Cops and Robbers (game)

Discussion in 'All Languages' started by Nizo, Jul 12, 2008.

  1. Nizo Senior Member

    I grew up, like some, playing “cops and robbers” with other kids in the neighborhood. We never called it good guys and bad guys or policemen and thieves or anything else, just “cops and robbers,” and we never reversed the order of the two words. I'm wondering if there is an equivalent fixed phrase in other languages for this childhood pastime. (By the way, American kids played "cowboys and Indians" too...pretty similar, and pretty politically incorrect, I might add! :D)

    In Esperanto, to play cops and robbers is ludi «rabistoj kaj ĝendarmoj». Notice that the robbers come first in this fixed phrase and the cops come second, the opposite of the English version.
     
  2. Outsider Senior Member

    Portuguese (Portugal)
    Yep. :D

    Polícias e ladrões, in Portuguese.
     
  3. Mahaodeh Senior Member

    London, UK
    Arabic, PA and IA.
    In Arabic it's شرطة وحراميّة - shurTa w Haramiyya - cops/police and robbers/theives.
     
  4. cherine

    cherine Moderator

    Alexandria, Egypt
    Arabic (Egypt).
    In Egyptian Arabic it's 'askar we Harameyya عسكر وحرامية (cops and theifs).
     
  5. blue_jewel

    blue_jewel Senior Member

    Philippines
    Filipino/Tagalog
    In Tagalog:

    Cops - Pulis
    Robbers - Magnanakaw

    :)
     
  6. federicoft Senior Member

    Italian
    Yes, we have too in Italian.

    Guardie e ladri. (Cops and thieves).
     
  7. madshov Member

    Denmark, Danish
    In Danish we take it a bit further. We call it "røvere og soldater" i.e. robbers and soldiers.
     
  8. Ally_22 New Member

    Philippines
    Tagalog
    My siblings and I call such childhood pastime as 'pulis-pulisan'. Im really not sure though if its called the same in other parts of our country.
     
  9. Clavelito Senior Member

    Colombia - Español
    In my childhood I played "ladrones y policías".
    I guess it could also be called "policías y ladrones", but I've never heard it said like that.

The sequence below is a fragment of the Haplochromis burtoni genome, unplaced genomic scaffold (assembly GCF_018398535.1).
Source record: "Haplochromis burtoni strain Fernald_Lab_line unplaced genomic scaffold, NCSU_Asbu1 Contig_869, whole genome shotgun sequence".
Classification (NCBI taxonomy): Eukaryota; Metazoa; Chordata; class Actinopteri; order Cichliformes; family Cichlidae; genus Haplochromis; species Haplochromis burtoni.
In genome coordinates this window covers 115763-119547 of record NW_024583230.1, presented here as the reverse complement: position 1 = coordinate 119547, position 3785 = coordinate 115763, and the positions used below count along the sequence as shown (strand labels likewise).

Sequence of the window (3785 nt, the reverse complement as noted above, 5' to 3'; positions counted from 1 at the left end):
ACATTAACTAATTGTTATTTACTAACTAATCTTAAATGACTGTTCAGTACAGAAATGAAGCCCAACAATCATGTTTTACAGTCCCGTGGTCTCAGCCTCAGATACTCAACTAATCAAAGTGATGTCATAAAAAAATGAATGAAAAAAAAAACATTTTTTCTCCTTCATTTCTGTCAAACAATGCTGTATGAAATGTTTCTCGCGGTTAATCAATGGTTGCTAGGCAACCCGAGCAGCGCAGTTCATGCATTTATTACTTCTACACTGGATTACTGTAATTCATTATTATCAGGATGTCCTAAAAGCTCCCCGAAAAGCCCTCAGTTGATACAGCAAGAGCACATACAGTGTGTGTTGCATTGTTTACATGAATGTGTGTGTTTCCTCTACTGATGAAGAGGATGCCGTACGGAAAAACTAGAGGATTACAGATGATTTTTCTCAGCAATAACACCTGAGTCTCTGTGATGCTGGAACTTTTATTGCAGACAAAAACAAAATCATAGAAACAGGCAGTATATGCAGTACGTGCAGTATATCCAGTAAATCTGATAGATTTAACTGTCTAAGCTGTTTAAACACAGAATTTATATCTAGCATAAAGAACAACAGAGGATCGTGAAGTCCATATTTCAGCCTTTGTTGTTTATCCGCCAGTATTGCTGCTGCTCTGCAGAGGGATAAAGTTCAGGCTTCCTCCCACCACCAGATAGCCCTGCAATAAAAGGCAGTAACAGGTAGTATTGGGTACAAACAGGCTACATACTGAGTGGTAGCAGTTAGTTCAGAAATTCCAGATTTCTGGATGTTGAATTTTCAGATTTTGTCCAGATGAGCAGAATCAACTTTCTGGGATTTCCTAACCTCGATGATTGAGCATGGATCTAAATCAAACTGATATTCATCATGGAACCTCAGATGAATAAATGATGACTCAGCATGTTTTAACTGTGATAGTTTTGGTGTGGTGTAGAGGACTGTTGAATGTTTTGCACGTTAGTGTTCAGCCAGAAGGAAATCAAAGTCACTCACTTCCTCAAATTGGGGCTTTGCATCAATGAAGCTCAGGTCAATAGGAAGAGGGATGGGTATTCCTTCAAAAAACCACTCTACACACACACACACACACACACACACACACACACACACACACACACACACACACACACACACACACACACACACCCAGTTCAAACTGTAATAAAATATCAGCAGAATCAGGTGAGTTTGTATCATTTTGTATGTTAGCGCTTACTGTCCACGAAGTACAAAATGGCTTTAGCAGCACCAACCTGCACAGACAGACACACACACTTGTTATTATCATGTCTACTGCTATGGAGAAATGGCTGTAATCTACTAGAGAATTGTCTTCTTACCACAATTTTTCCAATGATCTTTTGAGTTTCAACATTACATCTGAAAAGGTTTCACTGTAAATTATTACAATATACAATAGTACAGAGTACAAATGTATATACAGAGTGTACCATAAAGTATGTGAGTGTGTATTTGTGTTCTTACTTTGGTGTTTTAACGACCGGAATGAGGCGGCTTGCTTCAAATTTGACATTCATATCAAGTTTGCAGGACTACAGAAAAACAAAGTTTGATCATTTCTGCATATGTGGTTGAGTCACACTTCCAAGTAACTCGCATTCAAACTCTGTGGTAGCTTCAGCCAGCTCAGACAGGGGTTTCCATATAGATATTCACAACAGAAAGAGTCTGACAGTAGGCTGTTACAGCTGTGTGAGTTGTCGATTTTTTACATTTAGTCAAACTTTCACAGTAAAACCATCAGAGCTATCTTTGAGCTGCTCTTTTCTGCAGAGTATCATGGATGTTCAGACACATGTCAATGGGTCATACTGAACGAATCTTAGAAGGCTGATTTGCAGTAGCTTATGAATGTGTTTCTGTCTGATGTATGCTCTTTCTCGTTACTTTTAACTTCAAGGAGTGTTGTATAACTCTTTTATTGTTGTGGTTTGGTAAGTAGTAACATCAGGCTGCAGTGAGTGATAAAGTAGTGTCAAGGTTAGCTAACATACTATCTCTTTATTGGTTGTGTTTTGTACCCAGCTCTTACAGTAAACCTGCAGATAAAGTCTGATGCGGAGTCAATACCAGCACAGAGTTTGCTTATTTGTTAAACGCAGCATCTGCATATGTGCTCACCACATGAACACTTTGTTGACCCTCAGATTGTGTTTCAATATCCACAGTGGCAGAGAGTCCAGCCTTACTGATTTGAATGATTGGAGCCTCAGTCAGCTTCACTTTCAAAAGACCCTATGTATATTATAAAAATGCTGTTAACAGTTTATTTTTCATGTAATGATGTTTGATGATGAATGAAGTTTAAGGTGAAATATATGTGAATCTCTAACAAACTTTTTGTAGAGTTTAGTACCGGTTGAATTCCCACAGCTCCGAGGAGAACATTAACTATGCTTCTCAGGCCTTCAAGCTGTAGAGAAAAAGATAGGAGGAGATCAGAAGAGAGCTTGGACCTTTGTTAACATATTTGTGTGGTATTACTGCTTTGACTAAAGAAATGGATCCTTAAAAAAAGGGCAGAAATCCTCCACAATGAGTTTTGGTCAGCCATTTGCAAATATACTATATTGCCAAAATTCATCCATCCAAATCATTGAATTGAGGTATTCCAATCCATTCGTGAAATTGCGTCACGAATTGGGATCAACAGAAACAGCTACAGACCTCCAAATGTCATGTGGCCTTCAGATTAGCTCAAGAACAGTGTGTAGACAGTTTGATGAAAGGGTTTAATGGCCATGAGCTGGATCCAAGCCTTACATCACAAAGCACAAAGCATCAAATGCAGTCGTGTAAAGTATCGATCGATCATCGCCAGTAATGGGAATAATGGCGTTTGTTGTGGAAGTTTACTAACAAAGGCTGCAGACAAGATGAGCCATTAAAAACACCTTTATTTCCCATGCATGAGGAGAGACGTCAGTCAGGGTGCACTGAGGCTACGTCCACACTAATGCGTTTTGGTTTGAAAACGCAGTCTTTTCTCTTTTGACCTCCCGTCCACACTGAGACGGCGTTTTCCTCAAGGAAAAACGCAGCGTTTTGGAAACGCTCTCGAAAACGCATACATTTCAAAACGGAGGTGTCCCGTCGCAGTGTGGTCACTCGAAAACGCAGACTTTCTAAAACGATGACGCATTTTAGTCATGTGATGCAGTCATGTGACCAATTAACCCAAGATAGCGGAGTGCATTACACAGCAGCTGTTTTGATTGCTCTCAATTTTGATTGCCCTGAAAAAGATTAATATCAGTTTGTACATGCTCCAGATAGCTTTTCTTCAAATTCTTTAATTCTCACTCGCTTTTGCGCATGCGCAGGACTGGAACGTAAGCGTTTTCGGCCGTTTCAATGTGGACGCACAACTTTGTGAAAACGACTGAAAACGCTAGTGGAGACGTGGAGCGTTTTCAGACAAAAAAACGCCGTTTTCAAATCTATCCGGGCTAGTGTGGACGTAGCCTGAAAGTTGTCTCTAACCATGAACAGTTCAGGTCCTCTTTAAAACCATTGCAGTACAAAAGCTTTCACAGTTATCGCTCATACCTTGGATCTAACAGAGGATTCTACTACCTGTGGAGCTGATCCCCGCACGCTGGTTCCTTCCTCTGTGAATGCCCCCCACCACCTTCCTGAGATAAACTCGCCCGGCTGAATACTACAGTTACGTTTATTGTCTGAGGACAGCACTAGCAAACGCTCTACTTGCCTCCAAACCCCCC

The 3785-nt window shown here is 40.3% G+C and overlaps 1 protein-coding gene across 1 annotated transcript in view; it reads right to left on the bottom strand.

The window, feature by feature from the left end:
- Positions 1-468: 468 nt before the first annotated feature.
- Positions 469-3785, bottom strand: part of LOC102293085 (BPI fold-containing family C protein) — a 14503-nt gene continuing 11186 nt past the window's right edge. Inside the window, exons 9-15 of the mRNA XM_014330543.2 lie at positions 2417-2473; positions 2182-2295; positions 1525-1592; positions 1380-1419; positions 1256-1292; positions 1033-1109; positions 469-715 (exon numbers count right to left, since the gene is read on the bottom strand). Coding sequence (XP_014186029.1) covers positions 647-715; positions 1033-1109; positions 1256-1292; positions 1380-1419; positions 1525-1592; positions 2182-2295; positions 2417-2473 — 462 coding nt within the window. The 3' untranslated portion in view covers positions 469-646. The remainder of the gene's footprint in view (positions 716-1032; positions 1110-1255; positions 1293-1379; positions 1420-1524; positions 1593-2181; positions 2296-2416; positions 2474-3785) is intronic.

10. Kangy Senior Member

    Buenos Aires, Argentina
    Argentina [Spanish]
    I did play "policías y ladrones" :)
    And sometimes even "poliladron" :D
     
  11. Erebos12345

    Erebos12345 Senior Member

    Toronto more or less
    Canadian English
    Though I would've played this before I had long term memory, I believe it's still called...
    Mandarin 警察和小偷
    jing3 cha2=police, cop
    he2=and
    xiao3 tou1=thief, robber
     
  12. Nanon

    Nanon Senior Member

    Entre Paris et Lisbonne
    français (France)
    French: les gendarmes et les voleurs ; jouer aux gendarmes et aux voleurs.
    And some kids jouent aux cow-boys et aux Indiens, too! (French spelling uses dash and caps, just in case ;)).
     
  13. Encolpius

    Encolpius Senior Member

    Hungarian
    in Hungarian

    indiánosdit játszik = to play Indians

    rabló-pandúrt játszik = to play cops and robbers
     
  14. apmoy70

    apmoy70 Senior Member

    Greek
    Greek:

    «Κλέφτες κι αστυνόμοι» [ˈkle.ftes ca.stiˈnɔ.mi] (masc. nom. pl.) --> thieves and policemen, or
    «Καουμπόιδες κι ινδιάνοι» [ka.uˈmbɔ.i.ðes cin.ðiˈa.ni] (masc. nom. pl.) --> cowboys and indians
     
  15. Dymn

    Dymn Senior Member

    We called it polis y cacos in Spain (we spoke Catalan but the name is in Spanish). Poli is just a colloquial abbrevation of policía, caco is "thief" colloquially but I've rarely seen it apart from the name of the game.
     
  16. bibax Senior Member

    Czechlands
    Czech (Prague)
    Czech:

    hra na četníky a zloděje;

    četník = gendarme; (now obsolete, used only in French movies, dubbed into Czech, e.g. Le Gendarme de Saint-Tropez > Četník ze Saint-Tropez)
    zloděj = thief;

    In the past there were policie (police, in the cities) and četnictvo (gendarmerie, in the country).
     
    Last edited: Jan 26, 2019

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